Ready to adopt a digital solution, the Macerich team evaluated three plan color coding products, including MapGuide.The decision making team was impressed with the wide array of processes, such as facilities management, infrastructure maintenance, and land use planning, for which companies and governments were utilizing MapGuide.But it was MapGuide's ability to integrate with Oracle technology that sold Macerich on it."Autodesk MapGuide is a very dynamic tool," notes Jones."And because MapGuide is designed to integrate seamlessly with Oracle database technology, we thought it was the perfect vehicle for making our data more dynamic."

Its technology choice made, Macerich assembled an implementation team to carry out its vision.Autodesk Consulting, chosen for its strong methodology and expertise with both graphical and tabular data, led the Autodesk MapGuide implementation from the beginning.At every phase of the project, from defining the requirements to designing the user interface and building the application framework to knowledge transfer, the consulting team took a collaborative approach and worked closely with Macerich's IT department and end users.Two other key players also collaborated with Macerich and Autodesk Consulting on the project. Already on hand to work with Macerich's Oracle Property Manager database, Oracle Consulting created the data structures.And CADsoft Consulting, a provider of technology services to design professionals, prepared the CAD standard and graphical data.

One of the key challenges on the project was ensuring that the solution could develop meaningful data for each of Macerich's properties without property-by-property customization.In terms of revenue and performance, each property in Macerich's portfolio is distinct and has unique targets.For instance, rents and sales per square foot can vary widely by region.To account for these differences, the solution was customized to analyze information dynamically and to generate performance based color legends automatically."By averaging the lease and sales information coming from our Oracle database, MapGuide creates meaningful lease plan legends on-the-fly," says Jones."So in a color coded lease plan, red means 'take action' and blue means 'okay' across all our properties." The first release was developed in just nine weeks.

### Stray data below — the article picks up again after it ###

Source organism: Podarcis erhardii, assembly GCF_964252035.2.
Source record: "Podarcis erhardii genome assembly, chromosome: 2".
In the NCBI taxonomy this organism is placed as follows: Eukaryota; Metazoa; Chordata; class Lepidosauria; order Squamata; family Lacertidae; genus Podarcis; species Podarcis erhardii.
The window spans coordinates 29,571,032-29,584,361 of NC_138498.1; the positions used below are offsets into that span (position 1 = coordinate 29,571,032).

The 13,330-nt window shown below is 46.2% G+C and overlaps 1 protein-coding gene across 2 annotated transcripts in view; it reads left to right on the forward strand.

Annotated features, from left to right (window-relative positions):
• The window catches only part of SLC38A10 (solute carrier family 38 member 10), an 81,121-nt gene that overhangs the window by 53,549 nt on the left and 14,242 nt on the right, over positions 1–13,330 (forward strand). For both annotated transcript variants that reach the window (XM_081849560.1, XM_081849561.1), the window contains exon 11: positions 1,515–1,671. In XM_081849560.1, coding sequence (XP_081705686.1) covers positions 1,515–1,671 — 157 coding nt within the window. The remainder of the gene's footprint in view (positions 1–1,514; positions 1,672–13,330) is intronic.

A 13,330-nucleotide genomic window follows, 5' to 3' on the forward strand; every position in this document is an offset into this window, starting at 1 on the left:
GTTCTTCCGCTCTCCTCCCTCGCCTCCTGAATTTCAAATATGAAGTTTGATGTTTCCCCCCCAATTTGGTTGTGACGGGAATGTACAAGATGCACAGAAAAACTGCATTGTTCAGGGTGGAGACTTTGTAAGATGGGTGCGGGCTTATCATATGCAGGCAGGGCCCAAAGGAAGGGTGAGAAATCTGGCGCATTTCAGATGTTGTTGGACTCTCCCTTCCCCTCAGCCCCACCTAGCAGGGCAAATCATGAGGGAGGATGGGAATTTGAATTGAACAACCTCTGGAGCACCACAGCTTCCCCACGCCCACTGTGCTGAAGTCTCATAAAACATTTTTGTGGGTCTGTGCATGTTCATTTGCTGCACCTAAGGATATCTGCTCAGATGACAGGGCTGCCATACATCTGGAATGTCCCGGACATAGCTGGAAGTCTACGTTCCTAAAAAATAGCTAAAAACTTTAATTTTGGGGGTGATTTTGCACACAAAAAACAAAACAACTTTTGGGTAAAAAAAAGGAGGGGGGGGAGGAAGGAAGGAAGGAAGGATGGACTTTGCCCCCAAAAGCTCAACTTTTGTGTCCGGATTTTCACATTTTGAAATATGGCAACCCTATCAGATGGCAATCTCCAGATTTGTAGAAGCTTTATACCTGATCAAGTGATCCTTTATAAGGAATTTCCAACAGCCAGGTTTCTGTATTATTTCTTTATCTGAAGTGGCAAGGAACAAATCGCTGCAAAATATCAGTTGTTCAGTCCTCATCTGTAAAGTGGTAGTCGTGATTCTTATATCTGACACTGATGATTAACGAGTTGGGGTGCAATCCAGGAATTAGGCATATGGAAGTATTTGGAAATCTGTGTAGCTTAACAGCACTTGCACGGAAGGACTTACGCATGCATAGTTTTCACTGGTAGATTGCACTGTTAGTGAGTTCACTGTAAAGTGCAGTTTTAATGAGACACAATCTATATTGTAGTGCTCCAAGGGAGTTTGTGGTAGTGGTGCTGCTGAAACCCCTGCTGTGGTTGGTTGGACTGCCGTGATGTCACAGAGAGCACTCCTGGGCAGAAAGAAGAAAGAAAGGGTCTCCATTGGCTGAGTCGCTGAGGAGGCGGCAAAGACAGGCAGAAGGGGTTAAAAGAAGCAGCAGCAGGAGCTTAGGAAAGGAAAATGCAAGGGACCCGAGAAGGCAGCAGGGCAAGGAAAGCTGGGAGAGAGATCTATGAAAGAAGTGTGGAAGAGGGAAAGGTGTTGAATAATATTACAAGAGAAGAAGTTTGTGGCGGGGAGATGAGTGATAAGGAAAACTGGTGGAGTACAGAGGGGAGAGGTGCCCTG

Screenshot of the Macerich Interactive Lease Plan.Source: Autodesk.(Click for larger image)

The solution: managing in full color
The "Macerich Interactive Lease Plan," as it came to be called, was rolled out to Macerich employees.It can run six different types of reports, each containing multiple data parameters.For instance, a property manager can create a color coded lease plan that references information such as expiration dates, rent or sales data."We're already developing additional reports based on user feedback," reports Jones."In leasing meetings, the color coded plans are a quick way to illustrate why a specific location might be ideal for a business."

Sold on the value of visual information for its leasing and property management employees, Macerich plans to roll out Autodesk DWF Composer, a tool for sharing and annotating design files.Macerich's leasing and property management staff will use the tool to notate designs to speed presentation creation."

The result: 2,500 hours saved annually and improved analysis
The solution is saving the company's employees thousands of hours annually.According to Jones, "Our Autodesk MapGuide solution is helping us to make profitable decisions and find new opportunities, such as advantageous tenant moves, more quickly by giving us better visibility into the data in our Oracle database.Compared to coloring lease plans by hand each quarter, our Autodesk MapGuide solution is saving us 2,500 hours annually."

He adds, "Autodesk MapGuide is also helping us to create more plans more often.We're now updating all our lease plans on a weekly instead of a quarterly basis.The solution helps us to explore and understand things like why sales might be low in one area of a property.These kinds of analyses were very time consuming before our MapGuide implementation."


Published Saturday, April 16th, 2005

Written by Dan Ahern